I met up with the two English students in Yan'an called Wang Ping Ping and Yan Xiaoying. Or rather they came and found me in a hotel because I got lost on a bus. They then took me out for lunch which was delicious (local handmade noodles in a spicy sauce with meatballs) and they insisted on paying (much to my protests!). Then we visited Chairman Mao's humble abode while forming the Communist Party, there is a hotel nearby offering the opportunity to 'live as Mao did' albeit in a luxurious hotel room in the style of the Yaodong, I declined this offer as it was about 10 times what I could pay for a hotel around the corner. The girls then took me to a small Yaodong community set into the hillside just on the edge of Yan'an town, it is interesting to see people still living like this when so many have moved to apartment blocks. Many people I later interviewed said how important this type of dwelling is to them culturally and financially. The original Yaodong are still warmer in winter than the New Generation Yaodong, possibly due to the thickness of walls and the fact that they are still connected to the hillside. The New Generation Yaodong form separate terraces away from the hillside. The traditional Yaodong still uses a K'ang bed which is a large bed heated below from the pipework coming from the stove. This combined with the solid earth walls keeps the dwellings warm in winter on very low cost. The K'ang beds are large enough to sleep a whole family and people sit on the during the day to carry out household tasks.

Inside the hall where Mao and his comrades had many meetings to set up the Communist Party. Chinese flock from all over China to have their picture taken here

Inside the cave dwellings where Chairman Mao and his comrades lived

This one has a timber beam structure that I have not seen in other Yaodong

The Yaodong where Chairman Mao and the Communist Party first had meetings

Chairman Mao in the beginning

Traditional Yaodong just on the edge of Yan'an town

Close up of door way with traditional paper windows and a smoke vent/chimney above right

Inside, K'ang bed to the right

A Yaodong community

Yan'an city in contrast against Yaodong cave dwellings in the hillside
The new ' Yaodong style' hotel built out of concrete

Tuesday, April 5, 2011


I had a lot of fun in this city, mostly thanks to my couchsurfing host Marui. There were two other British girls also staying with Marui and they met me from the train. It was good to wander the streets in a new city with someone other than myself and have a good laugh with people who have the same sense of humour! We walked around the city walls and ran around the city trying to find the right bus, asking all kinds of people for directions (it is always a bet on whether the Chinese person will understand your Chinese the first or the 8th time you say the same thing!) in the rain and eventually made it back to Marui's just in time for hot pot - delicious! We also tried all sorts of snake wine concoctions and some other things that I think it is best I know not what they are. I do know that I was very merry.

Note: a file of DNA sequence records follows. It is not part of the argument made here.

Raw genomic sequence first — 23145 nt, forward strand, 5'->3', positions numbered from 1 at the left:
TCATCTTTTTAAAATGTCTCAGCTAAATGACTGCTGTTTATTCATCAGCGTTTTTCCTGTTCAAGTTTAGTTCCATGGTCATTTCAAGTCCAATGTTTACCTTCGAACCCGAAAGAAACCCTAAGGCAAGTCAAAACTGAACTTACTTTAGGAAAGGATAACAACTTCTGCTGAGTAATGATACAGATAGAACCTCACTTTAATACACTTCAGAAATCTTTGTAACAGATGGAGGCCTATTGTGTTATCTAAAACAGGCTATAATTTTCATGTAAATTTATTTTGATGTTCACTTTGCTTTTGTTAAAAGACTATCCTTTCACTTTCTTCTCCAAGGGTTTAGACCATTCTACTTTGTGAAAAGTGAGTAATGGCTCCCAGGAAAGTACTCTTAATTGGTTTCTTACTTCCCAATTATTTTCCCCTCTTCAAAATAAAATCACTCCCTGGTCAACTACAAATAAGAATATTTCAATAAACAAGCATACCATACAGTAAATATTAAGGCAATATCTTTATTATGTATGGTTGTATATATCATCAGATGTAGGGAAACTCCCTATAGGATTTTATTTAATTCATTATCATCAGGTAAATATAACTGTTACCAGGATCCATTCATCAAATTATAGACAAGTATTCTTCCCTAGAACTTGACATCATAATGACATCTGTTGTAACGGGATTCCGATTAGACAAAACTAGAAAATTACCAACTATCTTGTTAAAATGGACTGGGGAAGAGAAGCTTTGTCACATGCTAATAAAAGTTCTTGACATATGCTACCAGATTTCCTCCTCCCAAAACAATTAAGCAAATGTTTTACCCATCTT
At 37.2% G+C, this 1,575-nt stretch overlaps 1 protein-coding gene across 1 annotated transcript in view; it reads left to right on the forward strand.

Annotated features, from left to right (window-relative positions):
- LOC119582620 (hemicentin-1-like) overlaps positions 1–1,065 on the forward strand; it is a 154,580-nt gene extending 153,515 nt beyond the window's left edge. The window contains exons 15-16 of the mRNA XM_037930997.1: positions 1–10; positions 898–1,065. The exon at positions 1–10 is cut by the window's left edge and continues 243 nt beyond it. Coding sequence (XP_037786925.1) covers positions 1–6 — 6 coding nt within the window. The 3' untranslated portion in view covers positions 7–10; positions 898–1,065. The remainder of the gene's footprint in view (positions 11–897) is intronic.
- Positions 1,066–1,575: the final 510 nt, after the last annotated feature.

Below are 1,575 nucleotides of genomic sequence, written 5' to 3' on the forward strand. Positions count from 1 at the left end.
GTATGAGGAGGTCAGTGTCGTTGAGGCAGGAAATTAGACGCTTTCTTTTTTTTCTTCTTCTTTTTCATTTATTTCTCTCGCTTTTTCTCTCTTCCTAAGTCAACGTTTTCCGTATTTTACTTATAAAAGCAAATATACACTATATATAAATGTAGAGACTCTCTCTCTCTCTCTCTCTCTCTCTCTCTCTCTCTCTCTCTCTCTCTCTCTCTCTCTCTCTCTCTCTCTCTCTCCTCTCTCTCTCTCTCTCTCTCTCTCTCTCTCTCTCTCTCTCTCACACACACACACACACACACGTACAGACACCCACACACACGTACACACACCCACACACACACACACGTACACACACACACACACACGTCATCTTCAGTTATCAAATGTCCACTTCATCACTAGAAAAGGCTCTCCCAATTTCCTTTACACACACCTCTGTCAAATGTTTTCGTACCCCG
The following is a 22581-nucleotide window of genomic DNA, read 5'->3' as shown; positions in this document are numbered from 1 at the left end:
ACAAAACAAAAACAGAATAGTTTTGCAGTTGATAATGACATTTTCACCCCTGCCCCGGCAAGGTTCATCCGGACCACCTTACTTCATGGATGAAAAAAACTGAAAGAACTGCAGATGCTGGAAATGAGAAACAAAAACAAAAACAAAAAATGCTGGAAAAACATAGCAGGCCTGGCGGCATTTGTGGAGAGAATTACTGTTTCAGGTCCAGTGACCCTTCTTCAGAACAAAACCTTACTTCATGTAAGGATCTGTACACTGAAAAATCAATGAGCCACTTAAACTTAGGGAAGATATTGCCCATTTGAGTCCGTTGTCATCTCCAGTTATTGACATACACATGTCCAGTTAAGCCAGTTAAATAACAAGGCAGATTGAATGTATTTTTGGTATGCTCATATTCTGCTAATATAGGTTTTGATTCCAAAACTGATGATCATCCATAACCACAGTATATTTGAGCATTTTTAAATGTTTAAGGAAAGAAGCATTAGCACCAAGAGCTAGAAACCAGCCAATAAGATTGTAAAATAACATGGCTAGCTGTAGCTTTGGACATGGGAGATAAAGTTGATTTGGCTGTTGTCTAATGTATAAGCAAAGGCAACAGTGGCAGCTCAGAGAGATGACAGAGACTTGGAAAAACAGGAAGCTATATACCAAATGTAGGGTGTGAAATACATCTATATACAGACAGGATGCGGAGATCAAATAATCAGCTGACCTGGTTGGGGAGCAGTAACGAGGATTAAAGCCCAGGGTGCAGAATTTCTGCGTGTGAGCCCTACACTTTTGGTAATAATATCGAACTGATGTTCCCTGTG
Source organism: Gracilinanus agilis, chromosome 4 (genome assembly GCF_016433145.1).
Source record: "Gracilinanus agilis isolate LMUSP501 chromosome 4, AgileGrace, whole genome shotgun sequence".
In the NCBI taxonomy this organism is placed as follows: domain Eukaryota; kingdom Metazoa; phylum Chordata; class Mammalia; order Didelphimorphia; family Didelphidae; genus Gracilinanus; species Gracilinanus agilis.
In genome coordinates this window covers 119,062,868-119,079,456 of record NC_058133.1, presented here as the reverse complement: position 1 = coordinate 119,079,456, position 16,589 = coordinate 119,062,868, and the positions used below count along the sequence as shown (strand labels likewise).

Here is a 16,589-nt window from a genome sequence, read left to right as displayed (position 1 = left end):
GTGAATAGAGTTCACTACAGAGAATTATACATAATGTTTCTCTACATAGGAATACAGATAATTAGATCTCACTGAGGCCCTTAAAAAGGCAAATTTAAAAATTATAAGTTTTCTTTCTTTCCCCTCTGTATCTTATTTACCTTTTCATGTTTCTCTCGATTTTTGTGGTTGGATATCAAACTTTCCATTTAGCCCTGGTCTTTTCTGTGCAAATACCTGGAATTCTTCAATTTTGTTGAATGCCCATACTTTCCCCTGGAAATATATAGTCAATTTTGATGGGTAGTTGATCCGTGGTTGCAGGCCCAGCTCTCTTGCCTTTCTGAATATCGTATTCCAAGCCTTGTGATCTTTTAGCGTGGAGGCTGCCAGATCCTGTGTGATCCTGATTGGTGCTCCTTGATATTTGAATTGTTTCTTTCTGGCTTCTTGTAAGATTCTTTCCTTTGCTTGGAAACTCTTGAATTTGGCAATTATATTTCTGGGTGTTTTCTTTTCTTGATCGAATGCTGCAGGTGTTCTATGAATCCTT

My case study in China nearly did not go ahead at all except for the help of Marui. The day before I arrived in Xi'an my case study contact at Xi'an University announced that she and the professor I needed to interview were off on a 10 day conference. They were my only link with my case study and I thought I would not be able to go ahead with my research. However, after explaining my crisis to Marui, she managed to find a couple of Chinese English students (through a friend of a friend who's husband knew an English teacher!) who could help me translate my interviews. But they only had tomorrow free and the town where I was to meet them (and where my case studies were based) was a 5 hour bus ride away. So off I went at the crack of dawn to Yan'an. After a very successful and very fun day in Yan'an, I returned the next day to Xi'an in the hope of finding a professor at Xi'an university to interview who might know something about my case study. I was planning just to turn up by myself and hope someone spoke some English, but Marui came to my rescue once again and after us both getting our hair cut (important things first!) we went off to the university where after much questioning we eventually managed to find a professor who had also worked on the project. He gave me a really informative interview, without which my case study would have been rather weak. All translated by Marui of course. I was incredibly lucky to meet her!

Xi'an city walls

The neighbouring buildings

The terracotta army

Big Goose Pagoda

Marui in front of one of the bronze statues intended to show the tough nature of the Xi'an (Northern) people